Good Luck With Whatever


Hub/Concord, 2020

REVIEW BY: Benjamin Ray


Dawes’ previous and sixth album Passwords was a continuation of the band’s warm sound and relatable, low-key everyday sentiment, but it yielded a phenomenal single in “Feed the Fire.” The song gained airplay on alt-rock stations and certain store/restaurant playlists; perhaps that is a dubious distinction to some, but it was a song that you felt sure existed long before it did, thanks to its AOR/Fleetwood Mac-like sound and inward-gazing lyrics. It wasn’t only the best song on the album, it was one of the best songs of the last five years.

So it was inevitable that nothing on the new album would be that great, but that’s fine. The quartet goes to the same sonic well as on Passwords, a burnished, low-key yet hypnotic light-rock sound that sounds better on headphones. There’s an alt-country element, faintly, but far more of a folk/Americana sound. And to that end, Taylor Goldsmith’s lyrics remain keenly observational.

Although a bit slight, “Still Feel Like A Kid” is cheerfully funny, poking fun at all the comments we make as we transition into our 30s: “I can’t stay up past midnight anymore … There’s always part of me that’s a little sore … I got dreams of coaching Little League / But I still feel like a kid.” The background “da-da-da” vocals and swirling organ only enhance the mood, and when you can start an album with a smile, it’s a good sign.my_heart_sings_the_harmony_web_ad_alt_250

The title cut takes a look at the little lies that people tell each other in a technology-obsessed society – someone who is going on vacation but stayed home, someone with a chainsaw trimming hedges who is trying too hard, those who pretend not to care about pictures of themselves, neighbors staring deep into their phones – and concludes that it’s no longer worth worrying about. You feel the need to lie? You have your own issues? Good luck with that. I have my own life to live. And maybe that’s the conceit of someone rushing into their 30s about to start a family, but it’s a relatable feeling when you reach a certain age.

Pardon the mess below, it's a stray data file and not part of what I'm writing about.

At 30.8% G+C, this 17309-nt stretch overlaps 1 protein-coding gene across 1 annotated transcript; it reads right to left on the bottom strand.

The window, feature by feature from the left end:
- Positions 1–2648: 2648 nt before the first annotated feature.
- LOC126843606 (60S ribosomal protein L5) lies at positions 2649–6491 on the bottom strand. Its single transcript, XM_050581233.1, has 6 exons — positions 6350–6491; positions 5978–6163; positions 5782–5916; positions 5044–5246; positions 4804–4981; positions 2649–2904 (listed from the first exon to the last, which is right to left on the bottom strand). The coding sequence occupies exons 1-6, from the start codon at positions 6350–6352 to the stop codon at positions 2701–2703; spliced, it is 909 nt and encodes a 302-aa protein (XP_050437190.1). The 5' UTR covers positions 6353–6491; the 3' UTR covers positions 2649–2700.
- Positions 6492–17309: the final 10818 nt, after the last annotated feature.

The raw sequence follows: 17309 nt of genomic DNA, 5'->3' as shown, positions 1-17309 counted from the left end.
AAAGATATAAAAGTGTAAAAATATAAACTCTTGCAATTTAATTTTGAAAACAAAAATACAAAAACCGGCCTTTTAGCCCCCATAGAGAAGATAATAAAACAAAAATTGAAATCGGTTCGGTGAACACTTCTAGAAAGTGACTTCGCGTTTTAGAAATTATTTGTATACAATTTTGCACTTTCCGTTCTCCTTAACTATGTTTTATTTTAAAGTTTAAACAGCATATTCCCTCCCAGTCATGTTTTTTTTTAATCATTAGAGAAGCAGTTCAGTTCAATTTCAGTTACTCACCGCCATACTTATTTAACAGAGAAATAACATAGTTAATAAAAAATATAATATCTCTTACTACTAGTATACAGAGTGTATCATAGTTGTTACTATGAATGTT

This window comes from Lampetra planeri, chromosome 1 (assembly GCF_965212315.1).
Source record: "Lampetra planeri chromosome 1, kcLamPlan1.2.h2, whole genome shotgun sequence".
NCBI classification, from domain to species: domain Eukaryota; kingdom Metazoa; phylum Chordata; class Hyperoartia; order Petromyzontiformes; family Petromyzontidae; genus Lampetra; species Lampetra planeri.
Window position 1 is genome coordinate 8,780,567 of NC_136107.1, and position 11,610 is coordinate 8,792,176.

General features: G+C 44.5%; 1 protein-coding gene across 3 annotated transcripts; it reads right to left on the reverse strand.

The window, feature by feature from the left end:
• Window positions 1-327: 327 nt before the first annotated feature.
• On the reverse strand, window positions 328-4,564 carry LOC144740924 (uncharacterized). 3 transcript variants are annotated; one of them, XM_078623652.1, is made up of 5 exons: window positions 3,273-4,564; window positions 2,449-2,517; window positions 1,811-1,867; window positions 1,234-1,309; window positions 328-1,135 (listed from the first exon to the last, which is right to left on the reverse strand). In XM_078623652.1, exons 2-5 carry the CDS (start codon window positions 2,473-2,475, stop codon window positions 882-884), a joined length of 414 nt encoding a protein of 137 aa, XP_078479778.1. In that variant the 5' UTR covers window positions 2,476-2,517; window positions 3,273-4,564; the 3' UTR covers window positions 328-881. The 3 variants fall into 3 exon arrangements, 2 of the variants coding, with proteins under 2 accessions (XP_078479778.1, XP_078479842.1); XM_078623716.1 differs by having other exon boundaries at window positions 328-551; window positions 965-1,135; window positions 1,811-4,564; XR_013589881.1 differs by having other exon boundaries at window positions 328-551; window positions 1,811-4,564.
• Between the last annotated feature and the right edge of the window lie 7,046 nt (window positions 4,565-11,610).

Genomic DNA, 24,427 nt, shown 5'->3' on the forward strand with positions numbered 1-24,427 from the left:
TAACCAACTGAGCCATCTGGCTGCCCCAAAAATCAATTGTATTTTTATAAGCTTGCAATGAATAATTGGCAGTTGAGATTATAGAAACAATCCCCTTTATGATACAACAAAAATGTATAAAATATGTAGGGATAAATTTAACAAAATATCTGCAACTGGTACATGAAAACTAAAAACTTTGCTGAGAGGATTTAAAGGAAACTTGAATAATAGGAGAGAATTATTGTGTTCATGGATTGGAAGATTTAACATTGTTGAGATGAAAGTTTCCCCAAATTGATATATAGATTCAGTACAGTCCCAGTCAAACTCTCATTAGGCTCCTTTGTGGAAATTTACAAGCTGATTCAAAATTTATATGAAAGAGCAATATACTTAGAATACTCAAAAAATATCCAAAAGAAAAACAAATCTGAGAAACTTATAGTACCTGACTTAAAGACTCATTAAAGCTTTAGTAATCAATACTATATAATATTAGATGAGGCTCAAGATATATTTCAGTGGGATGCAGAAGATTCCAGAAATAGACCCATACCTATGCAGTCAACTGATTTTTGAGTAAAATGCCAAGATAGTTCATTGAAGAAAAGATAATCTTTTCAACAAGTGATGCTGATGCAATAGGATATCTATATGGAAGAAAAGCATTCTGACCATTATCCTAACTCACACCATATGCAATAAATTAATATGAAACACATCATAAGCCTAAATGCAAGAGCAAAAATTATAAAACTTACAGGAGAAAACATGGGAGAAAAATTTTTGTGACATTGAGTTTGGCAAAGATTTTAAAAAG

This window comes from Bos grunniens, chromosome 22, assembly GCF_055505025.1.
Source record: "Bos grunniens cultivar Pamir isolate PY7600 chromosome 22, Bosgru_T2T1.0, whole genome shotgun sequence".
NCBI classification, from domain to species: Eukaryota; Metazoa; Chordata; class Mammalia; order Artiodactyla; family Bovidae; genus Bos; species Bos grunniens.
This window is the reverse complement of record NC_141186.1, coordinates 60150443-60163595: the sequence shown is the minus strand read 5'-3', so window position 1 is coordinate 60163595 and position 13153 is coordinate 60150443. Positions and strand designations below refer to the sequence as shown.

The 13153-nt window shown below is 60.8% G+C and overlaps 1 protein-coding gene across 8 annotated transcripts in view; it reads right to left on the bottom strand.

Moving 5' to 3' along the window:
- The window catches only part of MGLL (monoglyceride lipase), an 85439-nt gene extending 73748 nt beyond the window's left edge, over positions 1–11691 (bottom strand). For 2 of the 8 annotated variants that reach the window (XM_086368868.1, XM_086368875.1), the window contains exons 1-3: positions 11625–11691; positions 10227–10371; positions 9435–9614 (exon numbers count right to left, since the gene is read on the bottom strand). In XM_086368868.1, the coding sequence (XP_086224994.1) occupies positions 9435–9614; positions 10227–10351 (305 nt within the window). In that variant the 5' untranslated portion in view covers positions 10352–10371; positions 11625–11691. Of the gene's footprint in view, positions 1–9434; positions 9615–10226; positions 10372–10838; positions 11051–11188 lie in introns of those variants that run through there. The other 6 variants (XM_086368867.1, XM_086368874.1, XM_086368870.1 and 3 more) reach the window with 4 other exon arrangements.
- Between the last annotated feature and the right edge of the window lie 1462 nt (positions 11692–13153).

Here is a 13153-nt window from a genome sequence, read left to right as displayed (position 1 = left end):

“Who Do You Think You’re Talking To,” the first single, has a strong rootsy Springsteen vibe and lyrics about bringing baggage into a new relationship, and how we can project our issues with an ex onto a current relationship. “You haven’t touched your drink / And you haven’t stopped to think / If that holds you back for anyone who cares for you / Who do you think you’re talking to?” asks the narrator of his girlfriend. Again, relatable.

Both “St. Augustine At Night” and “Didn’t Fix Me” both zing with remarkable observational detail and gaze inward without ever being self-satisfied or depressing. Closer “Me Especially” is the most country-sounding song here, with slow piano, multitracked vocals and a plaintive electric guitar setting the mood. Goldsmith, in contrast to admitting his age and concerns on the rest of the album, finds space to set his thoughts aside for a while and, along with his beloved, act like they are young and in love for the first time again. It’s both the mature opposite and the logical end point for “Still Feel Like A Kid.”

Akin to someone like Jason Isbell, listening to the record is like having a beer or coffee with a good friend on his deck as the sun sets and the kids play in the backyard, the sort of sensitive yet cheerful, helpful friend who knows what he’s talking about, as opposed to the blowhard. There are no earworms as compelling as “Feed The Fire,” nor does the album require multiple listenings to absorb, but Good Luck is quietly resonant and ingratiating all the same.

Rating: B

User Rating: Not Yet Rated



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